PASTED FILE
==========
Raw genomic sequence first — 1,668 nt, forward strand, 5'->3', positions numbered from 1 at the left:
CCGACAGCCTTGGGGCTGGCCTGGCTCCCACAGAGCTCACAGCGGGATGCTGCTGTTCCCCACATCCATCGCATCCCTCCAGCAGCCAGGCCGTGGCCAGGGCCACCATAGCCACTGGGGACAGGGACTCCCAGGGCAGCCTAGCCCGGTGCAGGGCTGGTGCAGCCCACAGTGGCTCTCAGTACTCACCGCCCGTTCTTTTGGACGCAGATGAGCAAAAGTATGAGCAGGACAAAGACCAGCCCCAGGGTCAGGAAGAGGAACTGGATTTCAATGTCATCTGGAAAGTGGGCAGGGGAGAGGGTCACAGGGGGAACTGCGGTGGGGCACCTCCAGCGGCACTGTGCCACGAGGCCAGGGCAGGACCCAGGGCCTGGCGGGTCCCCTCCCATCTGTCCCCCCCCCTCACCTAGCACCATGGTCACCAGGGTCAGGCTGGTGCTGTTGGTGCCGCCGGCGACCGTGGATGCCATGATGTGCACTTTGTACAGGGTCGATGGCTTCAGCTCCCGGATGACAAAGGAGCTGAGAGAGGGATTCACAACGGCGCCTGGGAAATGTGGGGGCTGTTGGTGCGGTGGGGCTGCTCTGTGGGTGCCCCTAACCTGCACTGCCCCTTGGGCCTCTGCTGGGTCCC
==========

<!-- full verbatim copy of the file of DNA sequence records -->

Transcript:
Raw genomic sequence first — 1,668 nt, forward strand, 5'->3', positions numbered from 1 at the left:
CCGACAGCCTTGGGGCTGGCCTGGCTCCCACAGAGCTCACAGCGGGATGCTGCTGTTCCCCACATCCATCGCATCCCTCCAGCAGCCAGGCCGTGGCCAGGGCCACCATAGCCACTGGGGACAGGGACTCCCAGGGCAGCCTAGCCCGGTGCAGGGCTGGTGCAGCCCACAGTGGCTCTCAGTACTCACCGCCCGTTCTTTTGGACGCAGATGAGCAAAAGTATGAGCAGGACAAAGACCAGCCCCAGGGTCAGGAAGAGGAACTGGATTTCAATGTCATCTGGAAAGTGGGCAGGGGAGAGGGTCACAGGGGGAACTGCGGTGGGGCACCTCCAGCGGCACTGTGCCACGAGGCCAGGGCAGGACCCAGGGCCTGGCGGGTCCCCTCCCATCTGTCCCCCCCCCTCACCTAGCACCATGGTCACCAGGGTCAGGCTGGTGCTGTTGGTGCCGCCGGCGACCGTGGATGCCATGATGTGCACTTTGTACAGGGTCGATGGCTTCAGCTCCCGGATGACAAAGGAGCTGAGAGAGGGATTCACAACGGCGCCTGGGAAATGTGGGGGCTGTTGGTGCGGTGGGGCTGCTCTGTGGGTGCCCCTAACCTGCACTGCCCCTTGGGCCTCTGCTGGGTCCC